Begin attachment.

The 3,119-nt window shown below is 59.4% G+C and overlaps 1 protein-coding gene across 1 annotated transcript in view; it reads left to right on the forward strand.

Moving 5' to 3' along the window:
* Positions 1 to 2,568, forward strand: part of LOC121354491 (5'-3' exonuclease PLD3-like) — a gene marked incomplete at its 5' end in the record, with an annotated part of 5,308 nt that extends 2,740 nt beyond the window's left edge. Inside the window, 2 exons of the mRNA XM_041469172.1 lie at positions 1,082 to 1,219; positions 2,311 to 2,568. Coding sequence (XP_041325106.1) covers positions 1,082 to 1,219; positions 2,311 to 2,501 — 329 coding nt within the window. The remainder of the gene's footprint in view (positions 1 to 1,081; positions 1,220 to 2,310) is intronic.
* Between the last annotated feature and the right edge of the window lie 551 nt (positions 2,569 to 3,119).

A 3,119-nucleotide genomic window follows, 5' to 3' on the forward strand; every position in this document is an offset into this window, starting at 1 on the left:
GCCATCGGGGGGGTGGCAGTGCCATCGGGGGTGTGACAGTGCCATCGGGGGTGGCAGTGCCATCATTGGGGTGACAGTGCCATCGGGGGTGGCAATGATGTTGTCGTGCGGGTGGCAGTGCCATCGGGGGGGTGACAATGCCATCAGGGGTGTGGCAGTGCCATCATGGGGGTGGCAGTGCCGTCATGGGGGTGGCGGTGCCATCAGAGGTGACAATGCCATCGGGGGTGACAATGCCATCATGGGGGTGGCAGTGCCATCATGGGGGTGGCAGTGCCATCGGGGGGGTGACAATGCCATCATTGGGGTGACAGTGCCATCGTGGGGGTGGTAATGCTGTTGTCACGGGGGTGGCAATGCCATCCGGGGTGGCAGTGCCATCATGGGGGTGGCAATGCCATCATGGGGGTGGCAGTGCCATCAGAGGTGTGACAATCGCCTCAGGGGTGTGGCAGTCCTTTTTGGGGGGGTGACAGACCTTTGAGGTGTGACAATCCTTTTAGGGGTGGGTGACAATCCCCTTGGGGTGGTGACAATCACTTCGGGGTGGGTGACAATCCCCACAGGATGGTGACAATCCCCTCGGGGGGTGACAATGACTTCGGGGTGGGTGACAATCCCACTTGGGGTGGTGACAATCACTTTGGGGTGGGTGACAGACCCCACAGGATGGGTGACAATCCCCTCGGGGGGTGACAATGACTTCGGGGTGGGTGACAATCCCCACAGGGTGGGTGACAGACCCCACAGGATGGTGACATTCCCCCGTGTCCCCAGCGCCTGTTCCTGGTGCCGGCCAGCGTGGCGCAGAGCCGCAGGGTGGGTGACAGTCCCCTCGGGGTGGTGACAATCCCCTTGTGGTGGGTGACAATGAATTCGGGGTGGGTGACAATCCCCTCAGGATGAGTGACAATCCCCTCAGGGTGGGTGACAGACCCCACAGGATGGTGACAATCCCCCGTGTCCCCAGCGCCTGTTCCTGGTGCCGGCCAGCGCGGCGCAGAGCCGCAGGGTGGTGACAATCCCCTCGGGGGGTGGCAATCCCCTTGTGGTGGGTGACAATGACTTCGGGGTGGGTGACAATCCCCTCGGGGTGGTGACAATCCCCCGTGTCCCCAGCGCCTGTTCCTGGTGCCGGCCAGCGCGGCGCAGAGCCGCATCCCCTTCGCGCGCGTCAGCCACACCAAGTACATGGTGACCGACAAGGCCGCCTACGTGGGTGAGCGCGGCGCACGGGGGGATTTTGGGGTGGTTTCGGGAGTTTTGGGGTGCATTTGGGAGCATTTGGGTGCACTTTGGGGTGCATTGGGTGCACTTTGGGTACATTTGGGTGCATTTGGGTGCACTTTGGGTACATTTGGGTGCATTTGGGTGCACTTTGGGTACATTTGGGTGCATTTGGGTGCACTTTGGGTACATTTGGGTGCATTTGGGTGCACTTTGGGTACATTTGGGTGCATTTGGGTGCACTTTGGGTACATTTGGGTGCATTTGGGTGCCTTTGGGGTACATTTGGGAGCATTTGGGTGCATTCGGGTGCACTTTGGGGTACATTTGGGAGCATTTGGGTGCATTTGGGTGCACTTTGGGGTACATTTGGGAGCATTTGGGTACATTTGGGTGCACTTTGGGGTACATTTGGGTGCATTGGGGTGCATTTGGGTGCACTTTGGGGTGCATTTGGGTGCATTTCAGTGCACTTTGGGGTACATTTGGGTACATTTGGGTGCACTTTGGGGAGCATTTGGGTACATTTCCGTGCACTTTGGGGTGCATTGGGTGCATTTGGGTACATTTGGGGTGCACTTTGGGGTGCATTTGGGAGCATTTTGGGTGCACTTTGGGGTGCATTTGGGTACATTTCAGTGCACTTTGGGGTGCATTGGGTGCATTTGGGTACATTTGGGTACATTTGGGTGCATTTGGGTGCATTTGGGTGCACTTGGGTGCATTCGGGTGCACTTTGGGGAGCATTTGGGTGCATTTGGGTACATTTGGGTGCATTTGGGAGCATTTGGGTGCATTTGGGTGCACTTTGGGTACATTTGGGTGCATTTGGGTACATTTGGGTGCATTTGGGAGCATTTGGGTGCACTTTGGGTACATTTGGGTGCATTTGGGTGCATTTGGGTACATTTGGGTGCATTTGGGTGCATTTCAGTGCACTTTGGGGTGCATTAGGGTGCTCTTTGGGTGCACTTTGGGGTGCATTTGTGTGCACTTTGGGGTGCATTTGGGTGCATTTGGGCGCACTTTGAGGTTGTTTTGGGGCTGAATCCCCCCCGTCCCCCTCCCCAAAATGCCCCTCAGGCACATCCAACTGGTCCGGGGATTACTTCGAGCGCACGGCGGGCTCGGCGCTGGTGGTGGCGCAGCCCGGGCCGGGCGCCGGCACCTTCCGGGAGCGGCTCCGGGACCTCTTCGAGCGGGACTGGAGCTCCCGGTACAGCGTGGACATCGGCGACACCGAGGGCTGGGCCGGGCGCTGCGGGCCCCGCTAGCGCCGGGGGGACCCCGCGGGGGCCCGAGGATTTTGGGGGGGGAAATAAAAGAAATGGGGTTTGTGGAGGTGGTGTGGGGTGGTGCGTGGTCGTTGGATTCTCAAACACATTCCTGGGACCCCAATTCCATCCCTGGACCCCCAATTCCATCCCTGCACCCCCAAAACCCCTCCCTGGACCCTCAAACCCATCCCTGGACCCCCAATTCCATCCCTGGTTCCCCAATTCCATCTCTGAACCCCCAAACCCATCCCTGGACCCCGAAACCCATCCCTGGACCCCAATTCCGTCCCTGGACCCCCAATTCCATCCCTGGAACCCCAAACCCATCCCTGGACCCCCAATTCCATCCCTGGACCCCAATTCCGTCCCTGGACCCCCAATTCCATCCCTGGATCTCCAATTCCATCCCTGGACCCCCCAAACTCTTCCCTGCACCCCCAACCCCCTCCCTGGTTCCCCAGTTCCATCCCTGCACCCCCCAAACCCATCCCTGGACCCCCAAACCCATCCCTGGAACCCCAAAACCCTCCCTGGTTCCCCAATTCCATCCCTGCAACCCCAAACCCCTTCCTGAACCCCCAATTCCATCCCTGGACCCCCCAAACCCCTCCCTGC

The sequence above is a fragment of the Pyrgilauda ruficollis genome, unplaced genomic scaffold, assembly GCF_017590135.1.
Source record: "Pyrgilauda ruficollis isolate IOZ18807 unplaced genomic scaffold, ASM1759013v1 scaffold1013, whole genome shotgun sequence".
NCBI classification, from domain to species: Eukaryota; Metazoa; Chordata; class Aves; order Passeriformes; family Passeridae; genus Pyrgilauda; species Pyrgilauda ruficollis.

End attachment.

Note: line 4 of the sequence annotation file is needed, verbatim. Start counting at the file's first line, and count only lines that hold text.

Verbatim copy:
* Between the last annotated feature and the right edge of the window lie 551 nt (positions 2,569 to 3,119).